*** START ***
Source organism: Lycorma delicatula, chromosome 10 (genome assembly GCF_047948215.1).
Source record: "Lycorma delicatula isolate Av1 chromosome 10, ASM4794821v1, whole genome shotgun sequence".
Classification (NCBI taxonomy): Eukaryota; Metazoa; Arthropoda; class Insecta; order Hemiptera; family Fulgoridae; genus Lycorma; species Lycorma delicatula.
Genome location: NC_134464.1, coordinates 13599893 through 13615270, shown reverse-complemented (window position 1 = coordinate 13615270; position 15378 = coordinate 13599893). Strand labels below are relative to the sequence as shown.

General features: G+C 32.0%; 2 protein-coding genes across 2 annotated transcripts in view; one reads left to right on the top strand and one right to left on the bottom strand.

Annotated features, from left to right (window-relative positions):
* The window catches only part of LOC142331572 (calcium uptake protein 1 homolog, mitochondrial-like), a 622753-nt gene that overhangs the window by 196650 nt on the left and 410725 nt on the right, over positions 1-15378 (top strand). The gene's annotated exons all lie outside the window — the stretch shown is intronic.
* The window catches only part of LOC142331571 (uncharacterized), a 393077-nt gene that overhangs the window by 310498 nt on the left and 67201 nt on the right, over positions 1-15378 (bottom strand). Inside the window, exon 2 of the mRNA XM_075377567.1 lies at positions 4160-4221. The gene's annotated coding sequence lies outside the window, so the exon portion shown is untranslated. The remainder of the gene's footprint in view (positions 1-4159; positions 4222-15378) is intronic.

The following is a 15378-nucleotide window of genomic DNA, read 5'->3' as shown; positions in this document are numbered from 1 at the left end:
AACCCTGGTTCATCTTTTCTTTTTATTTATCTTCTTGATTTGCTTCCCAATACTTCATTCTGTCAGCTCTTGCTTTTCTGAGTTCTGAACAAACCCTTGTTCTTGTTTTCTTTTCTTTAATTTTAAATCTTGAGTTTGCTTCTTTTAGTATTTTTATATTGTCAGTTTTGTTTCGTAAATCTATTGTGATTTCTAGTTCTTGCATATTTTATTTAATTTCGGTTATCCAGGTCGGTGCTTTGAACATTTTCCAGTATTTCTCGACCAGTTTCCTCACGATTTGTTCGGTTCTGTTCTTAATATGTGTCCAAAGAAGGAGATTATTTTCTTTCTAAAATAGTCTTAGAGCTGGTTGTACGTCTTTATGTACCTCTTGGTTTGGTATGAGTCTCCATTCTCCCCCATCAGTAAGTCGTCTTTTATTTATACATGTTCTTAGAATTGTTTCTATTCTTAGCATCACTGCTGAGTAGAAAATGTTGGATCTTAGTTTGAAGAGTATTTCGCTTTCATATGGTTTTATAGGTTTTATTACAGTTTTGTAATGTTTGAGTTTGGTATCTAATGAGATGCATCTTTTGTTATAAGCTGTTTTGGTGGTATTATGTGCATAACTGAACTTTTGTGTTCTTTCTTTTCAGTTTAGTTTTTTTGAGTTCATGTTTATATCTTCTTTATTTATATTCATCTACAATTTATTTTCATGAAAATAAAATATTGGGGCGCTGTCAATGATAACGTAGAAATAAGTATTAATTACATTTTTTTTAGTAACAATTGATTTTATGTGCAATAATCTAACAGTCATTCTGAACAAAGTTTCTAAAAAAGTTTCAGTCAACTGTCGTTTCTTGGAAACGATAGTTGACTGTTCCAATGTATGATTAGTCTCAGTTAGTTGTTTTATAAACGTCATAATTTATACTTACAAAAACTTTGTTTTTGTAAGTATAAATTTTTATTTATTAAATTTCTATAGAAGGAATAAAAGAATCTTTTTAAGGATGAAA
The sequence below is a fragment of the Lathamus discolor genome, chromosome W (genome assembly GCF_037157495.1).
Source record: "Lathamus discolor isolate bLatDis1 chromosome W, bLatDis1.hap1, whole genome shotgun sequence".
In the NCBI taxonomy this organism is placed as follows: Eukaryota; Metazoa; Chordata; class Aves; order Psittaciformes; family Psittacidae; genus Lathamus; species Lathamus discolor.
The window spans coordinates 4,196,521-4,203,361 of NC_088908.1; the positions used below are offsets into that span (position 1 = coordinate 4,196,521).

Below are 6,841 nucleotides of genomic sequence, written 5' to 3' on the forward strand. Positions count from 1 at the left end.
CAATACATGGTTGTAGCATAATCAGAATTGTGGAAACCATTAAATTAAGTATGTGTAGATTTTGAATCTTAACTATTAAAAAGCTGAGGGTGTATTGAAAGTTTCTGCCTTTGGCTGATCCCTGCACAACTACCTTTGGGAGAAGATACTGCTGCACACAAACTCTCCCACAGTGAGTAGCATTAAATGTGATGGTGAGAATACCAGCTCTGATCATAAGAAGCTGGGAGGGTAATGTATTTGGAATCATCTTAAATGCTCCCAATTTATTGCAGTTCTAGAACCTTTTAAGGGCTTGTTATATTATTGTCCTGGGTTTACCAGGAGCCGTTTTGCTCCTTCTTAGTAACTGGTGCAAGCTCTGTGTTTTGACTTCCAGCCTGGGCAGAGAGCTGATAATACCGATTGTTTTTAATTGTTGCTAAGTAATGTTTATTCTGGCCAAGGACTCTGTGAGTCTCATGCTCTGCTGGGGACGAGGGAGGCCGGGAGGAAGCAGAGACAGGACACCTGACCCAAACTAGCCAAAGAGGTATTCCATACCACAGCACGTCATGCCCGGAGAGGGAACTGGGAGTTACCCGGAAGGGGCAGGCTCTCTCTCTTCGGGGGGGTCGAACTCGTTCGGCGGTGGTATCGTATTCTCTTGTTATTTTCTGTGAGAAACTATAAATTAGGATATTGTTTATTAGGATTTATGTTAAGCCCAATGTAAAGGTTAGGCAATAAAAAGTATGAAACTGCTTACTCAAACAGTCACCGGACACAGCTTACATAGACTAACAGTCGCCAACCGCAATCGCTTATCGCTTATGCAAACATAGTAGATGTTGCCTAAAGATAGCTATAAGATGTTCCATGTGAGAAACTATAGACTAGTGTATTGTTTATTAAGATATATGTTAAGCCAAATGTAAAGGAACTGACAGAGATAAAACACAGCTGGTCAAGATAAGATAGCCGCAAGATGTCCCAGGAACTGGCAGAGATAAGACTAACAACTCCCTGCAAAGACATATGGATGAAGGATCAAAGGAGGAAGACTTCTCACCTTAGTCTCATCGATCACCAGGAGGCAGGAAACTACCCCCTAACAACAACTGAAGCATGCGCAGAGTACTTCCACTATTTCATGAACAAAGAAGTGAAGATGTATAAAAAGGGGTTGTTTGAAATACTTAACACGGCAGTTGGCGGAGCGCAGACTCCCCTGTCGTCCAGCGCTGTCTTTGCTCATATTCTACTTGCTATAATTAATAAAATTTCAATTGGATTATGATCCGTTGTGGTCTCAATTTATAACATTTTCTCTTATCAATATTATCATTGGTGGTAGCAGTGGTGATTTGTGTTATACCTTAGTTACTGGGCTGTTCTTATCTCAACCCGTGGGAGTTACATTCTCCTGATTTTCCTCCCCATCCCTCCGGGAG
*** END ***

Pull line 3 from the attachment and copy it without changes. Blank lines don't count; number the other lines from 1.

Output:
Classification (NCBI taxonomy): Eukaryota; Metazoa; Arthropoda; class Insecta; order Hemiptera; family Fulgoridae; genus Lycorma; species Lycorma delicatula.